NH-based cartoonist, musician, and educator Marek Bennett leads discovery-based Comics Workshops for all ages throughout New England and the world beyond! His comics work includes the graphic novel series, The Civil War Diary of Freeman Colby, as well as drawing, translating, & editing for The Most Costly Journey (2021) with the bilingual El Viaje Project. Marek is the recipient of the 2021 New Hampshire Governor’s Arts Award for Art Education. His website is: www.MarekBennett.com
ContactMarek BennettHenniker, NH email@example.comHome Phone: 603-428-7049
Marek Bennett presents a whirlwind survey of comics from around the world and throughout history, with special attention to what these vibrant narratives tell (and show) us about the people and periods that created them. Bennett engages and involves the audience in an interactive discussion of several sample comics representing cultures such as Ancient Rome, Medieval Europe, the Ancient Maya, Feudal and modern Japan, the United States in the early 20th century, and Nazi Germany during World War II. The program explores the various ways of creating and reading comics from around the world, and what these techniques tell us about the cultures in which they occur.This program is also available as an online presentation.
Marek Bennett will deliver an engaging overview of global politics prior to the American Civil War through the lens of early banjo music. Between 1820 and 1860, the banjo transformed from a slave instrument found only on Southern plantations to an international pop phenomenon: songs and playing techniques carried far and wide in the emerging global economy, from the streets of New York's Five Points slum to the gold fields of California and the elite drawing rooms of London, from the battlegrounds of Nicaragua to official diplomatic receptions in Japan. How did this African-derived, slave-borne folk instrument come to symbolize all the best and worst of a young United States of America?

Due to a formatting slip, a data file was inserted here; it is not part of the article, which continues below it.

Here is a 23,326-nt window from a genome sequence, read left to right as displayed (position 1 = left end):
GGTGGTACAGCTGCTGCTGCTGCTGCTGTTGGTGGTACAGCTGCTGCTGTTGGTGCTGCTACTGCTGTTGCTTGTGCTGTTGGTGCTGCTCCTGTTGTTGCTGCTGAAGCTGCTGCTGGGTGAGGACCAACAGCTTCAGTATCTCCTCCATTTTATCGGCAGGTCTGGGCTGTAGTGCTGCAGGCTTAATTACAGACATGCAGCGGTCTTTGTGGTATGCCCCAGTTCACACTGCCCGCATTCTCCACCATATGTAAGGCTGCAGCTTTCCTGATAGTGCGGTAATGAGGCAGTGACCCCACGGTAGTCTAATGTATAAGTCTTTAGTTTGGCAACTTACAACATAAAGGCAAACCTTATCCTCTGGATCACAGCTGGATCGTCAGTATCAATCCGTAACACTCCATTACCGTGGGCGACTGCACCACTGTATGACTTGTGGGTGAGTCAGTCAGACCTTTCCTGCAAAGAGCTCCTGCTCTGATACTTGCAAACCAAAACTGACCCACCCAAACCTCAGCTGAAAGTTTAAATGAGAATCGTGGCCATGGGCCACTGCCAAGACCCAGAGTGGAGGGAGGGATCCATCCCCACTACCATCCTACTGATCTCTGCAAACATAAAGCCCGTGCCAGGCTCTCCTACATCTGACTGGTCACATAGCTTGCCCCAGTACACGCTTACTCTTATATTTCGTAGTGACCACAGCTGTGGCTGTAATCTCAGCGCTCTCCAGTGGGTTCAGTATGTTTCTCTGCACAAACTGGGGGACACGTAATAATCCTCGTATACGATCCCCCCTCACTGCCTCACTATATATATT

Marek Bennett presents an overview of the American Civil War through the lens of period music. Audience members participate and sing along as the presenters explore lyrics, documents, and visual images from sources such as the Library of Congress. Through camp songs, parlor music, hymns, battlefield rallying cries, and fiddle tunes, Bennett examines the folksong as a means to enact living history, share perspectives, influence public perceptions of events, and simultaneously fuse and conserve cultures in times of change. Showcasing numerous instruments, the presenters challenge participants to find new connections between song, art, and politics in American history.
New Hampshire Humanities programs are made possible in part by a grant from the National Endowment for the Humanities (NEH). Any views, findings, conclusions or recommendations expressed in this these programs do not necessarily represent those of the NEH or New Hampshire Humanities.